My sister marched downtown on Jan. 21, while my sister-in-law marched in Washington. I found it inspiring to see marchers from Forest Park streaming off the Blue Line. I didn’t march but found meaning in the movement the next day at church.

I attend a conservative Protestant church, not exactly a bastion of liberalism. The march wasn’t mentioned but the spirit of the message made me think of all the marchers worldwide. The pastor preached on The Book of Ruth. 

Ruth wasn’t a disciple, a prophet, or a miracle worker. She was an ordinary woman who displayed extraordinary kindness.

Ruth was a Moabite, a minority, looked down upon by the Israelites. When famine struck Israel, though, Naomi and her family fled to Moab. Naomi’s son married Ruth but died 10 years later. Now Ruth had three strikes against her: female, minority and widowed. Naomi decided to return to Bethlehem. She urged Ruth to return to her mother and re-marry. Ruth answered her with one of the most beautiful passages in the Bible:

“Where you go I will go, and where you stay I will stay. Your people will be my people, your God will be my God. Where you die, I will die and there I will be buried.” 

The reading was followed by a song: “We are here to help each other, Walk the mile and bear the load, I will share your joy and sorrow, Till we’ve seen this journey through.” Another song was about “sisters walking together, no longer strangers.” It brought to mind the pink-hatted masses who flooded the Loop that glorious Saturday.

In modern terms, The Book of Ruth celebrates the relationship between strong and resourceful women. It champions outcasts and oppressed people. The spirit of Ruth is expressed by the Hebrew word “hesed.” It stands for strength, steadfastness and love. It also means faithful love in action. That’s what we saw expressed on every continent that Saturday.

Besides quoting the Bible, the pastor talked of the importance of Inauguration addresses. He quoted from John F. Kennedy’s soaring speech. Kennedy’s words had a spirit of reconciliation toward all nations. They were also a call to action: “Ask not what the country can do for you. Ask what you can do for your country.”

Kennedy warned: “In the long history of the world, only a few generations have been granted the role of defending freedom in its hour of maximum danger.” He ended the address with: “Finally, whether you are citizens of America or citizens of the world, let us go forth to lead the land we love, asking His blessing and His help, but knowing that here on earth God’s work must truly be our own.”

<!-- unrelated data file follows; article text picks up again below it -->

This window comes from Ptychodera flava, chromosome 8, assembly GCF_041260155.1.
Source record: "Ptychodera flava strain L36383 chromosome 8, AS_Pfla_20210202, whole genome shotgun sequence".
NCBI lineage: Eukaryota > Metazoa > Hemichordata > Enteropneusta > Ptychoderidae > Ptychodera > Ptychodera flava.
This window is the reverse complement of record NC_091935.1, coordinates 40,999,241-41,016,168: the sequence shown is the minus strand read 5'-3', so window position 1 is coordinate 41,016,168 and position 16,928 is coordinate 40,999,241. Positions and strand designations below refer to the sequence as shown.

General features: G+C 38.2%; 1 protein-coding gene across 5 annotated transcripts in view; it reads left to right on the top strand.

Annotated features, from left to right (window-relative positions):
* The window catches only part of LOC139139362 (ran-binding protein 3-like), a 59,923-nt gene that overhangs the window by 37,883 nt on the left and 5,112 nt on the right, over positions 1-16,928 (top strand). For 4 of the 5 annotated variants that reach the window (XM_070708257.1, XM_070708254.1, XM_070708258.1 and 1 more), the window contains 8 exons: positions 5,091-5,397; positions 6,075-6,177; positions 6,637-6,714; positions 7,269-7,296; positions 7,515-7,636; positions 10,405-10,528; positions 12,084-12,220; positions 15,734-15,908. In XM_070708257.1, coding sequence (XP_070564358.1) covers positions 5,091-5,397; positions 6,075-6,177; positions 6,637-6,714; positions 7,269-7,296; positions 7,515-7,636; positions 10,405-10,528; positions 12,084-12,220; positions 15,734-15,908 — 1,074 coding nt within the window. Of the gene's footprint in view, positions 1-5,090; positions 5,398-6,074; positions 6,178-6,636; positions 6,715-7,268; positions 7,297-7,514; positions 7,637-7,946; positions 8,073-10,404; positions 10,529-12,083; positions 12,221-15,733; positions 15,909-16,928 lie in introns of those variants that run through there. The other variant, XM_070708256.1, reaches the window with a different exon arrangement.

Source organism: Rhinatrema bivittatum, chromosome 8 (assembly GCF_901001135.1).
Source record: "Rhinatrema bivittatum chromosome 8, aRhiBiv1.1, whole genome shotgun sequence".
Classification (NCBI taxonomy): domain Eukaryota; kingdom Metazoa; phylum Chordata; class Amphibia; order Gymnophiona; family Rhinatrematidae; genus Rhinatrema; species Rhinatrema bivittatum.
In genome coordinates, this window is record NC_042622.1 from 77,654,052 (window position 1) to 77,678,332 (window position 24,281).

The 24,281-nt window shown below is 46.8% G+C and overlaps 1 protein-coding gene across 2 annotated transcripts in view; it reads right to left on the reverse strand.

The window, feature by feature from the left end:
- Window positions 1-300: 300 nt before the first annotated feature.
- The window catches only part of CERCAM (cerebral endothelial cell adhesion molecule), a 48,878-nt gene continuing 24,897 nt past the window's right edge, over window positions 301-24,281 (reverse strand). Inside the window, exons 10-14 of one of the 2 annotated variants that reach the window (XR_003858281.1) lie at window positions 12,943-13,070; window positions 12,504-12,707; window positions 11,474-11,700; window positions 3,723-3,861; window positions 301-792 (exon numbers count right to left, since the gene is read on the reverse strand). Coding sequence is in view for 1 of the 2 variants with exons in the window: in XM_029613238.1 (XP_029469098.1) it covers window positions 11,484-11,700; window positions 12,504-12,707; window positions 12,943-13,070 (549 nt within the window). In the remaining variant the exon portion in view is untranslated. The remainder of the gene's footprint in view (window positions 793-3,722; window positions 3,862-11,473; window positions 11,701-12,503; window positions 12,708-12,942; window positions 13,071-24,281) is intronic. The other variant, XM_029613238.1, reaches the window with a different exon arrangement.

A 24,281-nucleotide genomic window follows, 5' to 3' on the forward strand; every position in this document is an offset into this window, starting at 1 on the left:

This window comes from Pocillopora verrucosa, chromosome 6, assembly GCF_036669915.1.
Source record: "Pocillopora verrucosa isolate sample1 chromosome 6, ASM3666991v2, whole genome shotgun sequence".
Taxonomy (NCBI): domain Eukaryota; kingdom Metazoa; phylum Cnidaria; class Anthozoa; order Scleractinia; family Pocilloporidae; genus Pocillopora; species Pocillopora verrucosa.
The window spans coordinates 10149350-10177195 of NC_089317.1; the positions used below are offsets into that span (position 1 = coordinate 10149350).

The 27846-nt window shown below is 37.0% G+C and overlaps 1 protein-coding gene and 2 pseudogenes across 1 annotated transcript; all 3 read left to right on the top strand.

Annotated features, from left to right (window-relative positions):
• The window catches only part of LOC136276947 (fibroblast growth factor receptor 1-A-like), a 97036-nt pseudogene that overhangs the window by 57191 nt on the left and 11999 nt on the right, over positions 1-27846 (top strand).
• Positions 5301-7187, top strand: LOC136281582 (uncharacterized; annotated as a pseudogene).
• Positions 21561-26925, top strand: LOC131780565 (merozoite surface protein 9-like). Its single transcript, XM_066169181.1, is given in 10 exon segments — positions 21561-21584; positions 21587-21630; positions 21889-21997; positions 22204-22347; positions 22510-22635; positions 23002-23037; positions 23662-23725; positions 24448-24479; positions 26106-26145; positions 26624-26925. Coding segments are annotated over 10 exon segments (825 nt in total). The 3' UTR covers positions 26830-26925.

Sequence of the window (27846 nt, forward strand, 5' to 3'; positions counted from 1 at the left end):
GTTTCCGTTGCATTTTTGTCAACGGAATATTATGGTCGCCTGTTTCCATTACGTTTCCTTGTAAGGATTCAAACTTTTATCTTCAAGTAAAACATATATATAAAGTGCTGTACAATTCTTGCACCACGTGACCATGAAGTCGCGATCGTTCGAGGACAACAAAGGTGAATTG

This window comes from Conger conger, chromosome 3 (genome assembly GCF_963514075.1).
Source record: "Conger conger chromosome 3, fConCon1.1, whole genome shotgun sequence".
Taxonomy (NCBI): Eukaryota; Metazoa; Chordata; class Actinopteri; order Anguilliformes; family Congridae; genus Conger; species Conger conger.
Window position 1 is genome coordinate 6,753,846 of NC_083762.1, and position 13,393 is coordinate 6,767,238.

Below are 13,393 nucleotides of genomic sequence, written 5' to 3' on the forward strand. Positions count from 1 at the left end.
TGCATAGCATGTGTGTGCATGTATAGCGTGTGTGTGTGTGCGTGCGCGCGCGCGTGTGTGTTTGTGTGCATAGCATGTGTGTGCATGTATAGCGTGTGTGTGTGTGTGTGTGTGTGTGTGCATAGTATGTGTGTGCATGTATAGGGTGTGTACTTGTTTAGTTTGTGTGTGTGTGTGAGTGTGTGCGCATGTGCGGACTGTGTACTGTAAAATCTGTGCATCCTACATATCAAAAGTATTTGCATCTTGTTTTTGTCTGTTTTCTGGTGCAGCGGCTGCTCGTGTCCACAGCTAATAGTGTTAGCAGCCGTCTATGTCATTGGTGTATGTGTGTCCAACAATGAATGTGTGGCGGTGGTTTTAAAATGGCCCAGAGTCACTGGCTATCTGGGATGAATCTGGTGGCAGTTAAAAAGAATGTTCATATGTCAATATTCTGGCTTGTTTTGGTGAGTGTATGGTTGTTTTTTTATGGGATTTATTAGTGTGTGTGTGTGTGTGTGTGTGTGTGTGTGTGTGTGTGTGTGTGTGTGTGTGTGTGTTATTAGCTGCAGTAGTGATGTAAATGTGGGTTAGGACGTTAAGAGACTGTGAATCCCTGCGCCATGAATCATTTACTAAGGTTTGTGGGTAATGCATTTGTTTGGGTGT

The pastor concluded by calling upon us to display “courageous kindness” like Ruth had done. We all know of people who display courageous kindness. There’s a woman in our discussion group, who is donating a kidney to a woman she barely knows. A woman from Forest Park donated hers to her brother on dialysis.

That’s life-saving, but I’ll settle for everyday kindness, like the kind that was displayed in the Loop that day. I hope this spirit doesn’t die and that the movement goes forward and continues to grow in strength. I’ll do my part by focusing on the strong, kind women who are leaders in Forest Park. 

Oh, I almost forgot another highlight of the church service: The organist pounding out the intro to “In-A-Gadda-Da-Vida,” before launching into “This Little Light of Mine.” Even that had meaning. 

Iron Butterfly’s hit is gibberish for “In the Garden of Eden.”

John Rice is a columnist/private detective, who has seen his business and family thrive in Forest Park. He thoroughly enjoys life in the village and still gets a thrill smelling Red Hots, watching softball and strolling through cemeteries.

John Rice is a columnist/novelist who has seen his family thrive in Forest Park. He has published two books set in the village: The Ghost of Cleopatra and The Doll with the Sad Face.